Prime Minister Junichiro Koizumi met with key Cabinet ministers Sunday afternoon to discuss the possibility of formulating new measures to boost the disposal of nonperforming loans held by financial institutions.
The meeting, at a Tokyo hotel, came after Koizumi told U.S. President George W. Bush during a meeting in New York on Thursday that he would “accelerate the disposal of nonperforming loans to get (economic structural) reforms rolling.”
On Sunday, the prime minister met with Financial Services Minister Hakuo Yanagisawa, Heizo Takenaka — minister in charge of economic and fiscal policy — and other ministers to hear their views on the bad loans issue.
Koizumi told reporters after the gathering that he instructed Yanagisawa to swiftly come up with specific steps to deal with the matter.
Sources close to the talks said that Yanagisawa explained the proposals currently being discussed within the Financial Services Agency, such as the urging of major banks to speed up efforts so that the most troublesome of their bad loans could be disposed of within one year.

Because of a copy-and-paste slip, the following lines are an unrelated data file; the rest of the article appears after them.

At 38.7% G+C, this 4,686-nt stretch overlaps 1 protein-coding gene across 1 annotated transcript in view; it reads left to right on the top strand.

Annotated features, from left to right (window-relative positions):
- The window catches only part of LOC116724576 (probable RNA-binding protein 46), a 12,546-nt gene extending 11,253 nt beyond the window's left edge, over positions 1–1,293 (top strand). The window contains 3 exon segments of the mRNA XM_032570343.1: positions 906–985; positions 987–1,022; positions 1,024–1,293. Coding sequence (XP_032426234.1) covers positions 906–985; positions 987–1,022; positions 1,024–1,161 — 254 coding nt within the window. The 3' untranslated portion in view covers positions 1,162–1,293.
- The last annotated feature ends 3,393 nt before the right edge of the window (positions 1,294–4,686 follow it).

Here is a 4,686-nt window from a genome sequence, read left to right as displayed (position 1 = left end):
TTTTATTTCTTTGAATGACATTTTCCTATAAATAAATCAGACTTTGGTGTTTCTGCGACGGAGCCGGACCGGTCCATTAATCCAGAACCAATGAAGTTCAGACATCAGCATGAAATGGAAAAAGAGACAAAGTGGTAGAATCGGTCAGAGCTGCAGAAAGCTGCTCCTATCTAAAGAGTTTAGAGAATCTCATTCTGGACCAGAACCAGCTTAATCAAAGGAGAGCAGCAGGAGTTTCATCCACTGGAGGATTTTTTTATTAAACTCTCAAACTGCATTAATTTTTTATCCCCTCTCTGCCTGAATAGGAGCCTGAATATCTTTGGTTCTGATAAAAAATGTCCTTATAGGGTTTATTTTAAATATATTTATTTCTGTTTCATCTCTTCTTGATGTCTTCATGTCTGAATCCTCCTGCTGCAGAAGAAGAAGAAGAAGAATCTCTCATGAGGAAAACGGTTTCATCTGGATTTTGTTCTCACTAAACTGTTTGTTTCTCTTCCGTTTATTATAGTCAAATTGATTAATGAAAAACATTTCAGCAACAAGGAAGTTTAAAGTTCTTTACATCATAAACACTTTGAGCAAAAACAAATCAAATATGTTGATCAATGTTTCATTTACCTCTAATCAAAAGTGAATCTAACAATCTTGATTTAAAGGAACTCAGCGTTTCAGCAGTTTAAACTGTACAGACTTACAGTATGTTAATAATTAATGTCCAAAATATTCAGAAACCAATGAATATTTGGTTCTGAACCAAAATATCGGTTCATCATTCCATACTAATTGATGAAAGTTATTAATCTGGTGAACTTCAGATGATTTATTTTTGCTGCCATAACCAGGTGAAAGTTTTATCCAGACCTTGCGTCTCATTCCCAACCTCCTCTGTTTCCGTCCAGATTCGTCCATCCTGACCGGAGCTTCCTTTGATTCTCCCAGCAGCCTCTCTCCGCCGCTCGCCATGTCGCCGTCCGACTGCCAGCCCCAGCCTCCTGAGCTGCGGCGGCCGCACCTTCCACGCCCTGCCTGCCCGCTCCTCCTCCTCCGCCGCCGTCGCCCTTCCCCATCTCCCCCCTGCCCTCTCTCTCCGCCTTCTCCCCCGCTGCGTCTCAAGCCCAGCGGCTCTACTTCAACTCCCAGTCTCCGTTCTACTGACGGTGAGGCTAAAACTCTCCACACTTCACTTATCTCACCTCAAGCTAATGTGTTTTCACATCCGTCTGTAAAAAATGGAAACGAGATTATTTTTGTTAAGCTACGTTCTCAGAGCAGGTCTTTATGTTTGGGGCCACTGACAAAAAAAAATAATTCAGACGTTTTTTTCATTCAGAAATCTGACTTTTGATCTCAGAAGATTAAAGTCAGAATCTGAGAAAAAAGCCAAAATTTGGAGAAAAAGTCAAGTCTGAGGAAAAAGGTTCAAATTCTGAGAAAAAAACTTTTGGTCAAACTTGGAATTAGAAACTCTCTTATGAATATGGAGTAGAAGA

Meanwhile, Takenaka said that comprehensive measures were needed. He suggested once again recapitalizing financial institutions with public funds, the sources said.
The prime minister is expected to unveil a “Koizumi Vision” that outlines new steps for economic structural reform as early as Thursday. Sources said the stabilization of the financial system to curb deflation will be a main pillar of the plan.
Although Takenaka and Bank of Japan Gov. Masaru Hayami are calling for a “pre-emptive” recapitalization of banks with public money, the FSA maintains that such a step is unnecessary at this time.
Many observers, however, say that any additional measures without teeth would be shunned by market players and would pull stock prices lower.
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